Every situation is different, but it’s important not to get locked into the default too often. Put some time into thinking about how to time your spells, and you’ll start to see times when deviating from the norm is correct.
4. Playing Scared
As a devotee of combo decks, this one hits close to home. No one likes the feeling of casting your key spell and getting it countered, leaving you with nothing left. The game drags on for a bit from there, but you’re no threat to win and soon pack up your cards. So instead you hold back, hoping for a key discard spell or a window where your opponent foolishly taps out.
But five turns later, no such situation materializes, so you resign to casting your spell anyway, and meet the same fate. Little did you know that your opponent drew the counterspell the previous turn, and your fear gave them the time to find it.
Of course, there are times when you draw the discard or counterspell to backup your game-winning play, but the former situation is significantly more likely than the latter. At least it is given how often players play scared, especially with linear decks. And the dream of having your opponent tap out and give you a free window when they have the means to stop you is just that, a dream.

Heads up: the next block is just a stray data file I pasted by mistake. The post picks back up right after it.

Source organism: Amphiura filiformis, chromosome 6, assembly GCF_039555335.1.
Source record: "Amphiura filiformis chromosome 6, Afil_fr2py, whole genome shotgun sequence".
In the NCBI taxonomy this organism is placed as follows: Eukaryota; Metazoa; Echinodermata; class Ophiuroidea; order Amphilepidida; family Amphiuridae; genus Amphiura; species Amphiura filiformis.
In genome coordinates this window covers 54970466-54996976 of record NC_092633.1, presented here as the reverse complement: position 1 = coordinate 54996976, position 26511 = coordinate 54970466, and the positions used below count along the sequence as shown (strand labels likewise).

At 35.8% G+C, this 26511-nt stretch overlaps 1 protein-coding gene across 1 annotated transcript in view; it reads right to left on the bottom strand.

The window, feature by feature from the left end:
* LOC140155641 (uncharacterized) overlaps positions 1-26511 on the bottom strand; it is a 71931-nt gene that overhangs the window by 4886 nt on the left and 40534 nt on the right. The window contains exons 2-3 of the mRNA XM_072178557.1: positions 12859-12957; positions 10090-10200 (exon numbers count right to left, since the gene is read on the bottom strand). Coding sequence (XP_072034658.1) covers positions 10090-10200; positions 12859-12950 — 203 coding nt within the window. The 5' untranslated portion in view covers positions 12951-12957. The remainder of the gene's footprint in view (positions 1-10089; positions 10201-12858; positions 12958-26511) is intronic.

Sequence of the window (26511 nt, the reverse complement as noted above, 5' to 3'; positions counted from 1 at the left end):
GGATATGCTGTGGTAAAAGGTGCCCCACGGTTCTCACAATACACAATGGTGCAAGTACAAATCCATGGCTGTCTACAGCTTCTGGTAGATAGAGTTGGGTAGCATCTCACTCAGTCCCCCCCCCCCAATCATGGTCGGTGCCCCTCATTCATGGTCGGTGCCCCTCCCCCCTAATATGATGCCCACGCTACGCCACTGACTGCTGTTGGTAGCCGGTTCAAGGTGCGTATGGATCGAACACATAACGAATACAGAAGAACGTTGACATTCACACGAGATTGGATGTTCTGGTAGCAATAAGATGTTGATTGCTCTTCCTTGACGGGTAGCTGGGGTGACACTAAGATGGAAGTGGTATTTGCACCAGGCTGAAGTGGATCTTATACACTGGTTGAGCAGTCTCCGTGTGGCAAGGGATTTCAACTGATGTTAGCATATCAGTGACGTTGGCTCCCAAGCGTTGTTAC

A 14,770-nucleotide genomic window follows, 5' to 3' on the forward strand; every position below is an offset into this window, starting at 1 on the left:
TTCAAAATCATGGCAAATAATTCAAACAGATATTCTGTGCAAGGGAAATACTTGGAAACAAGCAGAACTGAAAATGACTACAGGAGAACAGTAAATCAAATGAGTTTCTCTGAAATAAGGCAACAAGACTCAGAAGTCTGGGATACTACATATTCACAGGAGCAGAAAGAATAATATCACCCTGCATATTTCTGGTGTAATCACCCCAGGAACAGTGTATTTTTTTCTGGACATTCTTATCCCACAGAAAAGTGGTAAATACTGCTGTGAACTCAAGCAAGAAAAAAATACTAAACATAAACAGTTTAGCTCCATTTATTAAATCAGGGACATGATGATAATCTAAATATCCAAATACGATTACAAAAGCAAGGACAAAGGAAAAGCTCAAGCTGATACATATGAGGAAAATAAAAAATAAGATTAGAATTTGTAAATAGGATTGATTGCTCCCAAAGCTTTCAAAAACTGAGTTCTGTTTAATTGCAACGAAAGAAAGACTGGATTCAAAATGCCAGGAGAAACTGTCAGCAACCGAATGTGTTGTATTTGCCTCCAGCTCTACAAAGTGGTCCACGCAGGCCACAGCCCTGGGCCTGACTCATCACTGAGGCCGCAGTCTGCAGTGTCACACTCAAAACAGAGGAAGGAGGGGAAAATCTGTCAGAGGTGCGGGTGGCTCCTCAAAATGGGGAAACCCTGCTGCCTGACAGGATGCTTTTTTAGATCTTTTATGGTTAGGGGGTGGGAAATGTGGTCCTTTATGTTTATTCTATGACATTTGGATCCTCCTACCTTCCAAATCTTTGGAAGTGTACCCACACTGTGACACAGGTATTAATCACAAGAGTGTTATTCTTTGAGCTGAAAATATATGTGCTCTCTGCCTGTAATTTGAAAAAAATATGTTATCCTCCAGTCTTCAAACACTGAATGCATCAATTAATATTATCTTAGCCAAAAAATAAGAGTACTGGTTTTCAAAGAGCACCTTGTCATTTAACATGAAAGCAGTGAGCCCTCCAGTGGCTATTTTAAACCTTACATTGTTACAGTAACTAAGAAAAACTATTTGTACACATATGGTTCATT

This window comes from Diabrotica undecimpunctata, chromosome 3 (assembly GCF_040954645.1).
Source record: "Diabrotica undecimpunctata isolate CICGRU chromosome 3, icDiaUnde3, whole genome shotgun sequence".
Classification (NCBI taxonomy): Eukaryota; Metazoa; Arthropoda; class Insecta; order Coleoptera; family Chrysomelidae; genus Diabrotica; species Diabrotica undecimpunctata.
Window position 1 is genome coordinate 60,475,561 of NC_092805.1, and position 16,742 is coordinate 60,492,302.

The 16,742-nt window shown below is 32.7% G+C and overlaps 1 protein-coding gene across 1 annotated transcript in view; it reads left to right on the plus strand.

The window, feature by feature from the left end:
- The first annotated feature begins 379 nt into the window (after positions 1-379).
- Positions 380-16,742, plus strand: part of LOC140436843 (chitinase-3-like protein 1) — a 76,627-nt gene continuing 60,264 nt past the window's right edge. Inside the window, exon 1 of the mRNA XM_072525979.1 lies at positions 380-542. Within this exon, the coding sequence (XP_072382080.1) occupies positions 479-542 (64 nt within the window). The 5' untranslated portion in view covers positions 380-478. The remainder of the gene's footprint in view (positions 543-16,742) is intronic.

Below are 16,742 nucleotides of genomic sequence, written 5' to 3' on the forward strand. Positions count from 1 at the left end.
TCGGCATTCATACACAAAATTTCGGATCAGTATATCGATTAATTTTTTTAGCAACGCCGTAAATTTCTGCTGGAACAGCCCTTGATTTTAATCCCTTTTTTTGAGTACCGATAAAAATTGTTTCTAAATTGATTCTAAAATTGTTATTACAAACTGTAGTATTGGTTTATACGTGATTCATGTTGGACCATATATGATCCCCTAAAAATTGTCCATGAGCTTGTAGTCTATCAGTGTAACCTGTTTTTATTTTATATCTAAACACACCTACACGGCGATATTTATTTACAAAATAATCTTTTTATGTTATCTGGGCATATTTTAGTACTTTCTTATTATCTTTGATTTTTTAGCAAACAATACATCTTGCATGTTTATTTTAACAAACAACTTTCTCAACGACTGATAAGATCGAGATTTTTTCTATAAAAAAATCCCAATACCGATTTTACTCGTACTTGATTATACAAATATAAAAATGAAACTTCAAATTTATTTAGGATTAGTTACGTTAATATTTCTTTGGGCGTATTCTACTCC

When you’re in this kind of situation, when you’re on your last gasp and need a certain spell or creature to carry you, it’s not always right to play around a potential answer. You must ask yourself how likely it is for the game to get better for you. While every turn gives you a draw step to find protection, it gives your opponent a draw step to find another answer. I generally need to have other ways to dig through my deck to want to wait, like Preordain or Brainstorm in Storm in Legacy.